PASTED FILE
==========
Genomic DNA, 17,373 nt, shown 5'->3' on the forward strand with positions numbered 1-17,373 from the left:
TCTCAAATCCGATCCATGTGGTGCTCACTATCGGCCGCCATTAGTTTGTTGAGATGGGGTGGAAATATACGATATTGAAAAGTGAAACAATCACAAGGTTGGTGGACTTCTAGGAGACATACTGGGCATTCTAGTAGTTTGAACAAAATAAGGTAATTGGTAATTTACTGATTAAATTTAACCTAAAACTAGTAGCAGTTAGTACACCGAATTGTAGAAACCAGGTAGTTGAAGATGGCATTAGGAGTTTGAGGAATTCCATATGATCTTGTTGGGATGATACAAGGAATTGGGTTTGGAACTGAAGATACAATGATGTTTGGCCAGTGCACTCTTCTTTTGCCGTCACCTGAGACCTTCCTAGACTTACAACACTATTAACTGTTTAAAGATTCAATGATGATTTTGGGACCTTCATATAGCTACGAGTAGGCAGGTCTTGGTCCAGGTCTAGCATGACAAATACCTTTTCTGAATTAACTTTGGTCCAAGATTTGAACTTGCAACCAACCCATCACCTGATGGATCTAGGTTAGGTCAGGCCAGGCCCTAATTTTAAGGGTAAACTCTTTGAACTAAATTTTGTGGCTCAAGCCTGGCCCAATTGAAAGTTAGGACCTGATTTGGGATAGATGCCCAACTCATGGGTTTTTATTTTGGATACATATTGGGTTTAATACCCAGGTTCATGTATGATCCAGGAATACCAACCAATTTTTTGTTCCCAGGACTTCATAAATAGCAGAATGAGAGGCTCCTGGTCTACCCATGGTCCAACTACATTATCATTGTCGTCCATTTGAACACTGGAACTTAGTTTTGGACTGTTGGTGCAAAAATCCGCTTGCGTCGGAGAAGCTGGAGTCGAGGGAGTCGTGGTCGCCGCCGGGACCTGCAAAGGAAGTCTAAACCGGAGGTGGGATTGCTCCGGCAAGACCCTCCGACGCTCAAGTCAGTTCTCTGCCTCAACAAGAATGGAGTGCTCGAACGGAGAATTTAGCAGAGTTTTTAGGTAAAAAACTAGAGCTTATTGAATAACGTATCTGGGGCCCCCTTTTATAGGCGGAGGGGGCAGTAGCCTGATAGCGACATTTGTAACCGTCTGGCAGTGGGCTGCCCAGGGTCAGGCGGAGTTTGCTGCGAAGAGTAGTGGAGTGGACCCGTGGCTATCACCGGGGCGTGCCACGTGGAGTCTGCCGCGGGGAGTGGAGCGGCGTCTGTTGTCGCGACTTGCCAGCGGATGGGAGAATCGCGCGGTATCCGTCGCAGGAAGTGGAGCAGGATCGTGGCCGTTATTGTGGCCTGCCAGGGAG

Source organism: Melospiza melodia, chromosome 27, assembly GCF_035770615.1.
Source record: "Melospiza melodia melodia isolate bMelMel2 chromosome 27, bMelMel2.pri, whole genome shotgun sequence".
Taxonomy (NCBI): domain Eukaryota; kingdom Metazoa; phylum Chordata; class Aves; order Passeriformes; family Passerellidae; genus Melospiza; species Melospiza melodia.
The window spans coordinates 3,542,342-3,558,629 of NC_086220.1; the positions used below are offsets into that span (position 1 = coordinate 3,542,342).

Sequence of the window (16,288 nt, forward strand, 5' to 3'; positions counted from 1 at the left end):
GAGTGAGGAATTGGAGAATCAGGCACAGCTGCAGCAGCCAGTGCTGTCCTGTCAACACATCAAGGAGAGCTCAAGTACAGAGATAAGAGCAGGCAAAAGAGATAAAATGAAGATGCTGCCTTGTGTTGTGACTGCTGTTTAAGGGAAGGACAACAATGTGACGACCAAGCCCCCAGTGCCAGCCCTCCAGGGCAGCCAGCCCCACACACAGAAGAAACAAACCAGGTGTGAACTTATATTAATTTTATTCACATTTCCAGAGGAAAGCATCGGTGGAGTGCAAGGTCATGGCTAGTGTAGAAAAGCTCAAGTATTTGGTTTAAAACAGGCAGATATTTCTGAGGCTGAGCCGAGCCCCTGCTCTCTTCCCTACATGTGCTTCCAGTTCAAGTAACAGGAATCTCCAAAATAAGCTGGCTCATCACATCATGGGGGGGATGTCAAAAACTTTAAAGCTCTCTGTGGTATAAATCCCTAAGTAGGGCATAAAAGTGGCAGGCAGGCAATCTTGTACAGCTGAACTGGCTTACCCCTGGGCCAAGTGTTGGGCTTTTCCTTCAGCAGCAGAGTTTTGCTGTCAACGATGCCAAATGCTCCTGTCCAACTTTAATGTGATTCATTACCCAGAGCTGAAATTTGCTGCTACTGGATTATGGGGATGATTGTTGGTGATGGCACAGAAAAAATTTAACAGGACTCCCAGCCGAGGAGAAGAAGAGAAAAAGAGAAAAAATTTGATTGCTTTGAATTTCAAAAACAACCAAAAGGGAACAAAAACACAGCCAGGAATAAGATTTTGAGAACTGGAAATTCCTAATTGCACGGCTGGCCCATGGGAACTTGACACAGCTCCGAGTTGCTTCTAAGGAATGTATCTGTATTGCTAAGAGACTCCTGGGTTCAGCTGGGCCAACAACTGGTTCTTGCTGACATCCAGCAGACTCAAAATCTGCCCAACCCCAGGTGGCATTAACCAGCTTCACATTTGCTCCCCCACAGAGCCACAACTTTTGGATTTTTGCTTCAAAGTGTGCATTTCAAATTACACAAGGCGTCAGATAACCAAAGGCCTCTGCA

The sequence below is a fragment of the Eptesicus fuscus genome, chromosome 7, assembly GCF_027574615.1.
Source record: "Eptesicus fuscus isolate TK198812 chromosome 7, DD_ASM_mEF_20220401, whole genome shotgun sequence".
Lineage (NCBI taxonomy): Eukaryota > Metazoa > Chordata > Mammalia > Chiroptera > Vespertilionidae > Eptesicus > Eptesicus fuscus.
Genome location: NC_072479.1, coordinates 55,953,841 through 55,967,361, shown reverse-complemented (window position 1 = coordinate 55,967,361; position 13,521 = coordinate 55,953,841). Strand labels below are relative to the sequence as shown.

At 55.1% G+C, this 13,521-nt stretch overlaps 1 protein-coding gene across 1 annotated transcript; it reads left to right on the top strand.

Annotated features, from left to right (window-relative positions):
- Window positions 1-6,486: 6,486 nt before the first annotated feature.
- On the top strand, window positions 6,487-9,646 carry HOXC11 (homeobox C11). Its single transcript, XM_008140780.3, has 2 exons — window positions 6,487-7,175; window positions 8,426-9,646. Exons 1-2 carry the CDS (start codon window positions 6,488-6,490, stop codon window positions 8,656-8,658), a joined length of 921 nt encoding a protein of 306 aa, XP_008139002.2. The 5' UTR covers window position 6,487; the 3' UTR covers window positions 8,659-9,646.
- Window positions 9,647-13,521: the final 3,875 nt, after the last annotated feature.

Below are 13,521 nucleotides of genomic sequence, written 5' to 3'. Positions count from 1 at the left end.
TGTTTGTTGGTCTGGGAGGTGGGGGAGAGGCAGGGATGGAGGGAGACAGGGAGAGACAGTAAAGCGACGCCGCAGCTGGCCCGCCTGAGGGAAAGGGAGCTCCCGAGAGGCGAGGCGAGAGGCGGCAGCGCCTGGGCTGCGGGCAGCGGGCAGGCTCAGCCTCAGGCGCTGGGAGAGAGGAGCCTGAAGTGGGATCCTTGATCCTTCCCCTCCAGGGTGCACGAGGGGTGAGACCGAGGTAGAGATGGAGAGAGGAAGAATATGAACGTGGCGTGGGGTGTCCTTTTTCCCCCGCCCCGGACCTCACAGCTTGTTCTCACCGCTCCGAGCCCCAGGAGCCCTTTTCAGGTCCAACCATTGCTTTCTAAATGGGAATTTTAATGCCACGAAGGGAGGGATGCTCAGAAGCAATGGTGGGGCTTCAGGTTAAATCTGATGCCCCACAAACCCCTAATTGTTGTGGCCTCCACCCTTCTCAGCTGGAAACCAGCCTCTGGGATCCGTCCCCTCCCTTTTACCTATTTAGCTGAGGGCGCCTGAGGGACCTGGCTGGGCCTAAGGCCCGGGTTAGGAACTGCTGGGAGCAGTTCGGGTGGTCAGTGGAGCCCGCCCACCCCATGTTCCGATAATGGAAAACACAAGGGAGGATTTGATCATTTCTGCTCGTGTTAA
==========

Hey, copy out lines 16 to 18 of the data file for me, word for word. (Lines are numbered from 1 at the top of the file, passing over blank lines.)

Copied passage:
- On the top strand, window positions 6,487-9,646 carry HOXC11 (homeobox C11). Its single transcript, XM_008140780.3, has 2 exons — window positions 6,487-7,175; window positions 8,426-9,646. Exons 1-2 carry the CDS (start codon window positions 6,488-6,490, stop codon window positions 8,656-8,658), a joined length of 921 nt encoding a protein of 306 aa, XP_008139002.2. The 5' UTR covers window position 6,487; the 3' UTR covers window positions 8,659-9,646.
- Window positions 9,647-13,521: the final 3,875 nt, after the last annotated feature.

Below are 13,521 nucleotides of genomic sequence, written 5' to 3'. Positions count from 1 at the left end.